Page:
Honduras Announces Measures to Tackle Organized Crime Amid Rising Violence

Honduras Announces Measures to Tackle Organized Crime Amid Rising Violence

Honduras has unveiled a series of measures aimed at addressing the escalating issue of organized crime in the country. President Xiomara Castro, flanked by members of Honduras’s National Defense and Security Council, announced the implementation of a comprehensive “plan of solutions against crime” in response to a perceived security emergency and growing public concerns about the surge in violence.

The proposed measures include the construction of a massive “megaprison” with a capacity of 20,000 inmates in the sparsely populated region between Olancha and Gracias a Dios. This ambitious project aims to significantly expand the country’s current prison capacity. Additionally, the government intends to designate members of criminal gangs as “terrorists” and subject them to collective trials by reforming the penal code through the Honduran Congress.

President Castro emphasized the urgent need for the armed forces and police to execute interventions in areas with the highest incidences of gang-related crimes. These crimes encompass a range of illicit activities, including murders for hire, drug and firearm trafficking, extortion, kidnapping, and money laundering.

To support these efforts, the authorities are distributing a list of “intellectual authors, leaders, and gang members” for immediate arrest. Furthermore, operations will be launched to locate and dismantle marijuana and coca leaf plantations, as well as drug processing centers.

These measures bear resemblance to the anti-gang campaign led by President Nayib Bukele in neighboring El Salvador. While Bukele’s approach has garnered criticism from rights groups, it has also elevated his popularity in Latin America.

Honduras declared a state of emergency in December 2022, temporarily suspending parts of the constitution to combat the rising crime rates attributed to gangs. The country’s homicide rate last year stood at 34 per 100,000 inhabitants, nearly six times the global average.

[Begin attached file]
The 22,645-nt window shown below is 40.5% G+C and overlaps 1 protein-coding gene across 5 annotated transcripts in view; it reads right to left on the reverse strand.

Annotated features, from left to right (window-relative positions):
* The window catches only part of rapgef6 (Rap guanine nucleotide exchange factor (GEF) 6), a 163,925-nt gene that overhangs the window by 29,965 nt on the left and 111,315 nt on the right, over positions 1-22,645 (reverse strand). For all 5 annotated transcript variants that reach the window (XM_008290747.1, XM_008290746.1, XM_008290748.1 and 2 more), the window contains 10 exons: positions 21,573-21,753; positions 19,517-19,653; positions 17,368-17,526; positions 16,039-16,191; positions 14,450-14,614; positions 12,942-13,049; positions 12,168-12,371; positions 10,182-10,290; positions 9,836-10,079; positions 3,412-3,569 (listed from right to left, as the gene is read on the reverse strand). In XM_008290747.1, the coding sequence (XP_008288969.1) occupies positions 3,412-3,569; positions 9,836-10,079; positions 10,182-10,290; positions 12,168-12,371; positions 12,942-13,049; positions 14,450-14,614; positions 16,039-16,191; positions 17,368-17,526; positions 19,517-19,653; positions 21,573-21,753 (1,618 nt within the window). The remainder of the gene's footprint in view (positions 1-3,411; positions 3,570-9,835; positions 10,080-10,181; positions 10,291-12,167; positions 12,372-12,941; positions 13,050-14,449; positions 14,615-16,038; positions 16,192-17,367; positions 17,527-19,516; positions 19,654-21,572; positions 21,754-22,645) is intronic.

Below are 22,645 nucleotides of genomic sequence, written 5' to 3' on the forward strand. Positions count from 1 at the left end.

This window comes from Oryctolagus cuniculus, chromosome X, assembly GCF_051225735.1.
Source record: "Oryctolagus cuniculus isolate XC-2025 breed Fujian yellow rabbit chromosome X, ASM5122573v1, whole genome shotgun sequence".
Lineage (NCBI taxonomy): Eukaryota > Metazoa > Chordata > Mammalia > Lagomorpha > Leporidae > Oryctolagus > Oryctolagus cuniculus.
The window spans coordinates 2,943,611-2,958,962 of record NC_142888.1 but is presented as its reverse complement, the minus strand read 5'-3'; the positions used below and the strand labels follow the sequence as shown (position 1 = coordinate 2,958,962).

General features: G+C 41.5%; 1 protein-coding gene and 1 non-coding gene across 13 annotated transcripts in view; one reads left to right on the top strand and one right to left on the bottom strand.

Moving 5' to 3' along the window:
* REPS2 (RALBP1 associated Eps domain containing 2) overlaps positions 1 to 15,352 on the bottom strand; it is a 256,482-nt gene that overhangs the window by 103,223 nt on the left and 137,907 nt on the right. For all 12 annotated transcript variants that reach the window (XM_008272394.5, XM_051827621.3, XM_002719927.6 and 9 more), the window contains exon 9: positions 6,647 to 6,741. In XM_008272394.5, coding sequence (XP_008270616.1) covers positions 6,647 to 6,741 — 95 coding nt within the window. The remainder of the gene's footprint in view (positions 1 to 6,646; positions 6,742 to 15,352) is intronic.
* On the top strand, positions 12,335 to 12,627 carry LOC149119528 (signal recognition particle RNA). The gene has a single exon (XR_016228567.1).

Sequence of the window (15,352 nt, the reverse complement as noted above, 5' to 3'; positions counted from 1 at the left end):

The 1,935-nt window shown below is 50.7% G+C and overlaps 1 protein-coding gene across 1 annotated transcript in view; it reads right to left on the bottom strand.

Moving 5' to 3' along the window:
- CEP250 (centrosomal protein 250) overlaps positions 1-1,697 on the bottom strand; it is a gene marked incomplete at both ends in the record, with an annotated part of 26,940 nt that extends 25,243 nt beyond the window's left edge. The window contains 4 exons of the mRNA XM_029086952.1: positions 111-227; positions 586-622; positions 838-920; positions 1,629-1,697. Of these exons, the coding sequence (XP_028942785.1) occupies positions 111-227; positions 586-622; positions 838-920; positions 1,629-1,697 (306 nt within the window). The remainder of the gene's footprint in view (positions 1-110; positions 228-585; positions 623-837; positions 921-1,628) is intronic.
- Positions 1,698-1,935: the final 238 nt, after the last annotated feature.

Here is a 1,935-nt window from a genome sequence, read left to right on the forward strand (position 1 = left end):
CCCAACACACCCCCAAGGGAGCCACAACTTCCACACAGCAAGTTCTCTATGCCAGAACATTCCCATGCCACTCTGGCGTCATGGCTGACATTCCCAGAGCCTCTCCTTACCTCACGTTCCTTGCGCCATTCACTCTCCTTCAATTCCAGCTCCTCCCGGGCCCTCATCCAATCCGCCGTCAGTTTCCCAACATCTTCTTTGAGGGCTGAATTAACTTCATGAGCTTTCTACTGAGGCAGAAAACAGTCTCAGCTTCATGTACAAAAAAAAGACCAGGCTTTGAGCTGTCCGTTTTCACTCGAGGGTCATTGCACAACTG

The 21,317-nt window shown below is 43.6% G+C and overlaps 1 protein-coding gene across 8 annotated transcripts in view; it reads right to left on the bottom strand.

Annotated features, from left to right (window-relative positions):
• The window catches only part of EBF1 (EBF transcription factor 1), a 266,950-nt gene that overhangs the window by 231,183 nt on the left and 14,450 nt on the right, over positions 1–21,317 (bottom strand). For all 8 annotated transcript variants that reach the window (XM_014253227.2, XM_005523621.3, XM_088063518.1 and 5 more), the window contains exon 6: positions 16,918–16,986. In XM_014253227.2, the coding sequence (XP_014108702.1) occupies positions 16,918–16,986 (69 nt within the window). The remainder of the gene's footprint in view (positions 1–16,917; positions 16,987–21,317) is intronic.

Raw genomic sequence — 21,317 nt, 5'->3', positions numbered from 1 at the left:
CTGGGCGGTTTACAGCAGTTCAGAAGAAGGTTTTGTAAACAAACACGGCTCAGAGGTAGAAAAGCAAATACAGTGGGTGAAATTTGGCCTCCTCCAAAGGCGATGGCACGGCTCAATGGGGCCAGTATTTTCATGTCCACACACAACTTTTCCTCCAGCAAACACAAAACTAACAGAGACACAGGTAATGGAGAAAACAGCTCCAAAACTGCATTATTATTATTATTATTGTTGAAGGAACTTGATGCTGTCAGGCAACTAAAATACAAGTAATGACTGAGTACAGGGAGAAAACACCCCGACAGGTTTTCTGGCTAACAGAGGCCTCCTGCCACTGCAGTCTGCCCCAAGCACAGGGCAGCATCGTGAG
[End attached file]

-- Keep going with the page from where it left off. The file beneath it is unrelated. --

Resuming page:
It is worth noting that Amnesty International, a prominent global human rights group, has previously cautioned against heavy-handed security measures to address gang violence. They have warned that such measures can lead to an increase in abuses and deaths, putting the entire population at risk.

CrimeDoor
Author: CrimeDoor

2 Responses

  1. “Organized crime is the cancer of society, eating away at its core values and leaving destruction in its wake.”

    This quote resonates with the post because it highlights the severity and urgency of the issue of organized crime in Honduras. It compares organized crime to cancer, emphasizing how it infiltrates and corrupts the very fabric of society. The use of the word “eating away” conveys the destructive nature of organized crime, which not only affects individuals but also erodes the core values and principles

  2. Great post! I appreciate how you highlighted the proactive approach taken by Honduras to tackle organized crime. It’s encouraging to see a government taking concrete steps to address such a pressing issue. It would be even more insightful if you could provide some details about the specific measures implemented by Honduras and their potential impact on reducing organized crime. Keep up the good work!

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